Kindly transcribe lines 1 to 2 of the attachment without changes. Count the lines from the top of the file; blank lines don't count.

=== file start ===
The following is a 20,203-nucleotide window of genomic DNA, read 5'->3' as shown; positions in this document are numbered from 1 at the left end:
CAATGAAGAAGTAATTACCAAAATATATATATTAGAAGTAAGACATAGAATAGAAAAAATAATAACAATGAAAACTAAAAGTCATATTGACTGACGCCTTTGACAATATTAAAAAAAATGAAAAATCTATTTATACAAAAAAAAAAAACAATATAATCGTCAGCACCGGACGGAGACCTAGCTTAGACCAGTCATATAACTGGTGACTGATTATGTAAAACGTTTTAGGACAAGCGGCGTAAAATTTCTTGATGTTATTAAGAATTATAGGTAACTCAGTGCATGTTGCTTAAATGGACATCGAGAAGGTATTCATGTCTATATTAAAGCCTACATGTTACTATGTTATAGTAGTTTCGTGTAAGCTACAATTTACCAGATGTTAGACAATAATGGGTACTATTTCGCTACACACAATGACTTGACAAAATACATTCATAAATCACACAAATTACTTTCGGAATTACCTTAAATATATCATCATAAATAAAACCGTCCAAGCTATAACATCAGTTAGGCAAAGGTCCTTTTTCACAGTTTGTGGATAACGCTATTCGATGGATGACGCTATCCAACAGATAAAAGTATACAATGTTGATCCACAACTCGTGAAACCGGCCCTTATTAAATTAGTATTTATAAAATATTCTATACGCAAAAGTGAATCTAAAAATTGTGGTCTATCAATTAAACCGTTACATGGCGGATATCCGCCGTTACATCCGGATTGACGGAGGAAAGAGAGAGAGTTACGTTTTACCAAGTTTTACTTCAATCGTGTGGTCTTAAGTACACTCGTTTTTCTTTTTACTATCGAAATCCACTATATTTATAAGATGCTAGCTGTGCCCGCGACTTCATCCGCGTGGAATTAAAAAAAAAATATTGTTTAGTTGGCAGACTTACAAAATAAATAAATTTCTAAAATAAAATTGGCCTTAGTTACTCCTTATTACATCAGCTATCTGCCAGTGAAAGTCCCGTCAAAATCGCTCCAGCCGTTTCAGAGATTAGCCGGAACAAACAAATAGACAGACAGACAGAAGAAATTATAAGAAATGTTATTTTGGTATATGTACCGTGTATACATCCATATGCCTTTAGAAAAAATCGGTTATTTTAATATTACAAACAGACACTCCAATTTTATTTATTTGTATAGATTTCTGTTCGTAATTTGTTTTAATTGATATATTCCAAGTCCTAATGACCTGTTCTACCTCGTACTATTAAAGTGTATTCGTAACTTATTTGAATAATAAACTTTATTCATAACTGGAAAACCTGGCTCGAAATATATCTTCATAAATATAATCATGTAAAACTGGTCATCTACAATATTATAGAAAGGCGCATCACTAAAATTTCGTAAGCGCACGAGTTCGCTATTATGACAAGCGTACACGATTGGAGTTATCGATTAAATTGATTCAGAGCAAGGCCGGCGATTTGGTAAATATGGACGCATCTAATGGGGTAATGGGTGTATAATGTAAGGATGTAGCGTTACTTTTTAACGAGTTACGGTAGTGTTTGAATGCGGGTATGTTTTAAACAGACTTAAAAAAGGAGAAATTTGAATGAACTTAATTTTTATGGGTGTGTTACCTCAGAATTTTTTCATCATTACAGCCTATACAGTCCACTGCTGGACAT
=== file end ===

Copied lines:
The following is a 20,203-nucleotide window of genomic DNA, read 5'->3' as shown; positions in this document are numbered from 1 at the left end:
CAATGAAGAAGTAATTACCAAAATATATATATTAGAAGTAAGACATAGAATAGAAAAAATAATAACAATGAAAACTAAAAGTCATATTGACTGACGCCTTTGACAATATTAAAAAAAATGAAAAATCTATTTATACAAAAAAAAAAAACAATATAATCGTCAGCACCGGACGGAGACCTAGCTTAGACCAGTCATATAACTGGTGACTGATTATGTAAAACGTTTTAGGACAAGCGGCGTAAAATTTCTTGATGTTATTAAGAATTATAGGTAACTCAGTGCATGTTGCTTAAATGGACATCGAGAAGGTATTCATGTCTATATTAAAGCCTACATGTTACTATGTTATAGTAGTTTCGTGTAAGCTACAATTTACCAGATGTTAGACAATAATGGGTACTATTTCGCTACACACAATGACTTGACAAAATACATTCATAAATCACACAAATTACTTTCGGAATTACCTTAAATATATCATCATAAATAAAACCGTCCAAGCTATAACATCAGTTAGGCAAAGGTCCTTTTTCACAGTTTGTGGATAACGCTATTCGATGGATGACGCTATCCAACAGATAAAAGTATACAATGTTGATCCACAACTCGTGAAACCGGCCCTTATTAAATTAGTATTTATAAAATATTCTATACGCAAAAGTGAATCTAAAAATTGTGGTCTATCAATTAAACCGTTACATGGCGGATATCCGCCGTTACATCCGGATTGACGGAGGAAAGAGAGAGAGTTACGTTTTACCAAGTTTTACTTCAATCGTGTGGTCTTAAGTACACTCGTTTTTCTTTTTACTATCGAAATCCACTATATTTATAAGATGCTAGCTGTGCCCGCGACTTCATCCGCGTGGAATTAAAAAAAAAATATTGTTTAGTTGGCAGACTTACAAAATAAATAAATTTCTAAAATAAAATTGGCCTTAGTTACTCCTTATTACATCAGCTATCTGCCAGTGAAAGTCCCGTCAAAATCGCTCCAGCCGTTTCAGAGATTAGCCGGAACAAACAAATAGACAGACAGACAGAAGAAATTATAAGAAATGTTATTTTGGTATATGTACCGTGTATACATCCATATGCCTTTAGAAAAAATCGGTTATTTTAATATTACAAACAGACACTCCAATTTTATTTATTTGTATAGATTTCTGTTCGTAATTTGTTTTAATTGATATATTCCAAGTCCTAATGACCTGTTCTACCTCGTACTATTAAAGTGTATTCGTAACTTATTTGAATAATAAACTTTATTCATAACTGGAAAACCTGGCTCGAAATATATCTTCATAAATATAATCATGTAAAACTGGTCATCTACAATATTATAGAAAGGCGCATCACTAAAATTTCGTAAGCGCACGAGTTCGCTATTATGACAAGCGTACACGATTGGAGTTATCGATTAAATTGATTCAGAGCAAGGCCGGCGATTTGGTAAATATGGACGCATCTAATGGGGTAATGGGTGTATAATGTAAGGATGTAGCGTTACTTTTTAACGAGTTACGGTAGTGTTTGAATGCGGGTATGTTTTAAACAGACTTAAAAAAGGAGAAATTTGAATGAACTTAATTTTTATGGGTGTGTTACCTCAGAATTTTTTCATCATTACAGCCTATACAGTCCACTGCTGGACAT